Senate Moves Forward on Internet Sales Tax

Power-hungry states are one step closer to being able to tax Internet purchases. Late yesterday afternoon, the United States Senate cleared a procedural hurdle that would allow state governments to tax online retailers, essentially making them tax collectors, even if they don’t have a presence in their borders.

The Senate overwhelmingly voted to limit debate on the so-called “Marketplace Fairness Act,” sponsored by Sen. Mike Enzi (R-WY), setting up a final vote on the measure in the chamber within the next few weeks. Many states want the extra revenue to spend on pet-projects and vote-buying schems. President Barack Obama has, unsurprisingly, also endorsed the online sales tax.

The Wall Street Journal notes that the Marketplace Fairness Act, which was never the subject of a committee hearing, “discriminates against Internet-based businesses by imposing burdens that it does not apply to brick-and-mortar companies.” The Wall Street Journal also points out that the driving force behind the bill is traditional brick-and-mortar retailers.

“So big business and big government are uniting to pursue their mutual interest in sticking it to the little guy,” notes the paper’s editorial board. “Any Internet seller with more than $1 million in annual sales would be forced to serve all of the nation’s tax collectors. It’s true that many small brick-and-mortar retailers in states with sales taxes support the Enzi bill.”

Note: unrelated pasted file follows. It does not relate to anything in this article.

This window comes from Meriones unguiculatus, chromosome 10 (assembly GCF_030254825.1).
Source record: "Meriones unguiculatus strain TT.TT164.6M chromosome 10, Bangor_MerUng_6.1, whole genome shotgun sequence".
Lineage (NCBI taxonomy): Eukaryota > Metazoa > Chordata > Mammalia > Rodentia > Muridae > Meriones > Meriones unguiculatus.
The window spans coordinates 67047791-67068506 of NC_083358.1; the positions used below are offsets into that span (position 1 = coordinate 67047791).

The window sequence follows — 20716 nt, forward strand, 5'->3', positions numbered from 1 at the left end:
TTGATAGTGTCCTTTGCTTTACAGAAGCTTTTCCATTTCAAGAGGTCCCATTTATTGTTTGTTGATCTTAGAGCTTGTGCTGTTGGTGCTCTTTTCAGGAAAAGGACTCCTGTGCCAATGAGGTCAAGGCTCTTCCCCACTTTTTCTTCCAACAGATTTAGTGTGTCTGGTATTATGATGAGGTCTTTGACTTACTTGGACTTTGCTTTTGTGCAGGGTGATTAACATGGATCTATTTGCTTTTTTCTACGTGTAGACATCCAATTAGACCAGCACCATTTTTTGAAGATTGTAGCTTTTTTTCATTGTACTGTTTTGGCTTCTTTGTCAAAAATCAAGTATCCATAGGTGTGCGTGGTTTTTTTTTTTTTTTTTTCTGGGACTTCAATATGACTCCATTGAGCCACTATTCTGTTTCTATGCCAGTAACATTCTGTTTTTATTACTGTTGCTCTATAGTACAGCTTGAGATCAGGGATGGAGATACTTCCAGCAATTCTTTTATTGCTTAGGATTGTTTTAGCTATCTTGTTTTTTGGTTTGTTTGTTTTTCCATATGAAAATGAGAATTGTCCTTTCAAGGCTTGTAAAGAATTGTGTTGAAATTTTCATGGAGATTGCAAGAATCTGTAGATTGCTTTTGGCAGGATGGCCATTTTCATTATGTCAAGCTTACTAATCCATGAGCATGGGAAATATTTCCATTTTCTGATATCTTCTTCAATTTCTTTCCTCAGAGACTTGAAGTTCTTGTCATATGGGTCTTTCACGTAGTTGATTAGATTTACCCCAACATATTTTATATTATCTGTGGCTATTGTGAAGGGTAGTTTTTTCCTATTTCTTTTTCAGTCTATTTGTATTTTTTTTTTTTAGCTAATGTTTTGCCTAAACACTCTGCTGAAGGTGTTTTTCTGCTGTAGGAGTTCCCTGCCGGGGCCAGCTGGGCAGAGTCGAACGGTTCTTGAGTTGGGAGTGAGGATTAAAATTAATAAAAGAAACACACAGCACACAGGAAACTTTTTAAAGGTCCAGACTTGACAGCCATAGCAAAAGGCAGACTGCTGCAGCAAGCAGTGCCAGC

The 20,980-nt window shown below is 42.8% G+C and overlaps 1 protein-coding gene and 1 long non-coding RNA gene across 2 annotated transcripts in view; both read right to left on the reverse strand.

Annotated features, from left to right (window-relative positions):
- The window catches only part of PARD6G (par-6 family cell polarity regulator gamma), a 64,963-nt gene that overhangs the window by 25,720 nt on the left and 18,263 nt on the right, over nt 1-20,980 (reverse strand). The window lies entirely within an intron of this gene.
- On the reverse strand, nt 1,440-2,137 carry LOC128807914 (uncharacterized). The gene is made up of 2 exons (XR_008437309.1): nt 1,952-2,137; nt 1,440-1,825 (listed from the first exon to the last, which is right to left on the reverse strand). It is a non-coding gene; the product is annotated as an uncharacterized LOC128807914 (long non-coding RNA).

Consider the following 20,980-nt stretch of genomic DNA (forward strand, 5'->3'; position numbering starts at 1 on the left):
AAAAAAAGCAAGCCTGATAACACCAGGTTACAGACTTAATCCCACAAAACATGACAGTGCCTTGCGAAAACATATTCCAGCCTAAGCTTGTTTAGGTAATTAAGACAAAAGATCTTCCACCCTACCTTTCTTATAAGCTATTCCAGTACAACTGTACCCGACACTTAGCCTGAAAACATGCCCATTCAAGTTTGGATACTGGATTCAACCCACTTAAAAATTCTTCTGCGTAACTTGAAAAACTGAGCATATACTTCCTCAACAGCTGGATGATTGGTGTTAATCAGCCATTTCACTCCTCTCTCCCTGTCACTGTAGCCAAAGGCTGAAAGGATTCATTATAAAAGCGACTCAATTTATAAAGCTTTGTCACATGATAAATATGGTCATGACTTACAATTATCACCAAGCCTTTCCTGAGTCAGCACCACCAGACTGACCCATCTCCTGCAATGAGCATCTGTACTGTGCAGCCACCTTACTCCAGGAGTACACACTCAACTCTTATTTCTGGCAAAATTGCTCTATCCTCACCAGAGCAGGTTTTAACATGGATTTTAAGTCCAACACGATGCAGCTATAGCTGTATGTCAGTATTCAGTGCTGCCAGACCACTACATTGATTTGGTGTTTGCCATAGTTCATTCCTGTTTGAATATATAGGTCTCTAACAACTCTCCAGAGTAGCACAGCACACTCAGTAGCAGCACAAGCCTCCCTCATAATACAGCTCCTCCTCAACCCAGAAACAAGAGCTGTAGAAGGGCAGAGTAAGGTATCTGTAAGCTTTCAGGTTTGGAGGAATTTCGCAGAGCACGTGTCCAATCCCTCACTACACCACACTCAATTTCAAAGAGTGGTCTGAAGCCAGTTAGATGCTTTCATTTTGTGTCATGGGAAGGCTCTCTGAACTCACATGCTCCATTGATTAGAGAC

The Wall Street Journal explains that the online sales tax may not have the intended purpose because, instead of making their purchases in brick-and-mortar retailers, Americans may shift to foreign websites to buy desired items.

Another point worth making is the number of Senators who violated their tax pledge to their constituents to oppose any net-tax increase. Americans for Tax Reform, which last month announced its opposition to the Marketplace Fairness Act, keeps a list of signers to the Taxpayer Protection Pledge.

Here’s a look at who broke the commitment they made to their constituents to “oppose any and all efforts” to raise taxes:

  • Lamar Alexander (R-TN)
  • Roy Blunt (R-MO)
  • John Boozman (R-AR)
  • Richard Burr (R-NC)
  • Saxby Chambliss (R-GA)
  • Dan Coats (R-IN)
  • Bob Corker (R-TN)
  • Mike Crapo (R-ID)
  • Mike Enzi (R-WY)
  • Deb Fischer (R-NE)
  • Johnny Isakson (R-GA)
  • Mike Johanns (R-NE)
  • John McCain (R-AZ)
  • Jerry Moran (R-KS)
  • Rob Portman (R-OH)
  • James Risch (R-ID)
  • Jeff Sessions (R-AL)
  • Richard Shelby (R-AL)
  • John Thune (R-SD)
  • Roger Wicker (R-MS)

The Marketplace Fairness Act is likely to pass the Senate, but it’s unclear what the bill’s future is in the House of Representatives.


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